What kinda thing
Mark Earls fronted AQR's third webinar and urged those who joined in to 'copy, copy, copy'. Kath Rhodes enjoyed the experience.
A few Fridays ago I changed my usual routine. I shifted my gym session from an hour to 45 mins (who knew a 45-minute workout would be worse than an hour one?), I zipped back to my desk, and I just got there to see Mark Earls excellent webinar What Kinda(!) Thing?. Actually I missed the first minute, but that was just the waffle
Copy, copy, copy
It was worth the effort. If you tuned in, youll have heard Mark talking about his forthcoming book Copy, copy, copy, and its central theme steal widely, and steal well. Mark wants us to face it that there are no really original ideas, just ideas that have been repurposed. We need to relax about being original and start casting around for the thinking other people have already done.
And if there are no new ideas, then we can try to figure out, when were thinking about our project work, what kind of problem we are looking at, and what kind of answer we need to apply.
Big picture thinking
Mark wants us to do more big picture thinking so we can deliver better content to our clients (he reckons were in the content business, which I found very motivating). He thinks this broader thinking is more useful to clients.
If you remain unconvinced about his argument, if youre a devil is in the detail person, or you think trying to simplify thinking is whats wrong with the world today, thats OK. I was partly thinking that while I was listening away to what Mark had to say. And that internal dialogue is the good stuff that the Hub delivers.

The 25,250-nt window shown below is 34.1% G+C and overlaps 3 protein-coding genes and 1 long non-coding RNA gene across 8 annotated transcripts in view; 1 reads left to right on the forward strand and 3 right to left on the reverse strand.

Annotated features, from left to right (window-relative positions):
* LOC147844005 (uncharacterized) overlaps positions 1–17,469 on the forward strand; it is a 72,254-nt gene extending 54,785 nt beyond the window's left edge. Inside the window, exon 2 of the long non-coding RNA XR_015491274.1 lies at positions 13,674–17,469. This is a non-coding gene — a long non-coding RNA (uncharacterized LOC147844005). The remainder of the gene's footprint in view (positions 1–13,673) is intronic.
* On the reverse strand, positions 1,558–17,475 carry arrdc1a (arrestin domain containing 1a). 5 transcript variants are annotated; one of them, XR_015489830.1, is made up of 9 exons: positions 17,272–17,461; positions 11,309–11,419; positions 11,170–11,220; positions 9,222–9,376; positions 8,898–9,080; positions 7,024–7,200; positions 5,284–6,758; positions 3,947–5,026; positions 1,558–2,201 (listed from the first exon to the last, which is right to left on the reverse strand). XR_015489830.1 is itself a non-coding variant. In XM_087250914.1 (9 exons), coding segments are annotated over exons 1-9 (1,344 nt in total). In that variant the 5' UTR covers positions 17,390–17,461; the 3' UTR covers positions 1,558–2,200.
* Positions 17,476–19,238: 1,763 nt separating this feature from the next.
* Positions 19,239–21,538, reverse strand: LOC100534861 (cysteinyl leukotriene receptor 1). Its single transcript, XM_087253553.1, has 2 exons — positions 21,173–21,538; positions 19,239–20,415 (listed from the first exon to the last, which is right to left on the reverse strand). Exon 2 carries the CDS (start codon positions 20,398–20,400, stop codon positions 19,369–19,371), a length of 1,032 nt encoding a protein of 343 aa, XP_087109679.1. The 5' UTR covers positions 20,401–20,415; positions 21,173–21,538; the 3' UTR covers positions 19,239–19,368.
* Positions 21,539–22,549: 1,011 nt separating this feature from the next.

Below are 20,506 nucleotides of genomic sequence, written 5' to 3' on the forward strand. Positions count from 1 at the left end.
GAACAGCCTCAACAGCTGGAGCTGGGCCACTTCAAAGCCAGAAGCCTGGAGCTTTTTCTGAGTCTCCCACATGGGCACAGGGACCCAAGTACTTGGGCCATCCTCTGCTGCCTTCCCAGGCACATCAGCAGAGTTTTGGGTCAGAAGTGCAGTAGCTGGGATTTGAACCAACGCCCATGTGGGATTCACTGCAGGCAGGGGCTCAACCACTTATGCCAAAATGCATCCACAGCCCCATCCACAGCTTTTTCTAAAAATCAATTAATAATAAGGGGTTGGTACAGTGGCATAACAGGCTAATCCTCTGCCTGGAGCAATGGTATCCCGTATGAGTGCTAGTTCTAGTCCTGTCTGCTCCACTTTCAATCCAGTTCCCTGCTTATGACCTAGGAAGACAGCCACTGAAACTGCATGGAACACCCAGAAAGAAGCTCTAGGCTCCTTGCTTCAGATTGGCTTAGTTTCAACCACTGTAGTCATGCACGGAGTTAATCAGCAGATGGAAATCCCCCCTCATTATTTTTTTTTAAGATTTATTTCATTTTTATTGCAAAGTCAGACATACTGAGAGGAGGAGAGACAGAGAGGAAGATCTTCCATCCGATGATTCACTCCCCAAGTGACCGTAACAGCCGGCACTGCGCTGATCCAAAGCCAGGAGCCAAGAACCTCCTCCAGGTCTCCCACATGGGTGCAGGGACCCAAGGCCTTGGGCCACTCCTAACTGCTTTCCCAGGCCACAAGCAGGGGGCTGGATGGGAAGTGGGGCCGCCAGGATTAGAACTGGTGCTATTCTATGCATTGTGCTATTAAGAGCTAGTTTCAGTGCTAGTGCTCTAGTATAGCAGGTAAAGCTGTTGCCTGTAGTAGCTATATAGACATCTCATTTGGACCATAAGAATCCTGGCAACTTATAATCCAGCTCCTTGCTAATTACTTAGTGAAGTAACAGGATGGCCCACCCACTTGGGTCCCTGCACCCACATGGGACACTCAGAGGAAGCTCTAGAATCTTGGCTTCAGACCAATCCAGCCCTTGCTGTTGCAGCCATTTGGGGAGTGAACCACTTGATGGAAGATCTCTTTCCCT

For me, the webinar offered us half an hour on a Friday to join in with other researchers, wherever they where, to learn something new. And the listening in was really enjoyable. If youre a radio fan, if the kind of learning you do well is aural, then youll love being able to scribble down interesting ideas, and tips on inspiring thinkers. It was nice too, to hear Mark chuckling away at his own jokes, it felt both close and remote at the same time.
You can go back, too, to the Hub to listen again, or if you missed it the first time, its here on the website:
I went back to re-listen, and Im so glad I did. I listened to Marks explanation of how people choose and his four boxes, which simply describe how people make decisions, and I realised what kind of thing
Im dealing with on my latest project.
So, Im going to re-purpose Marks thinking for myself, and copy, copy, copy
Owner, Qual Street
This article was first published in InBrief magazine, September 2014
Copyright © Association for Qualitative Research, 2014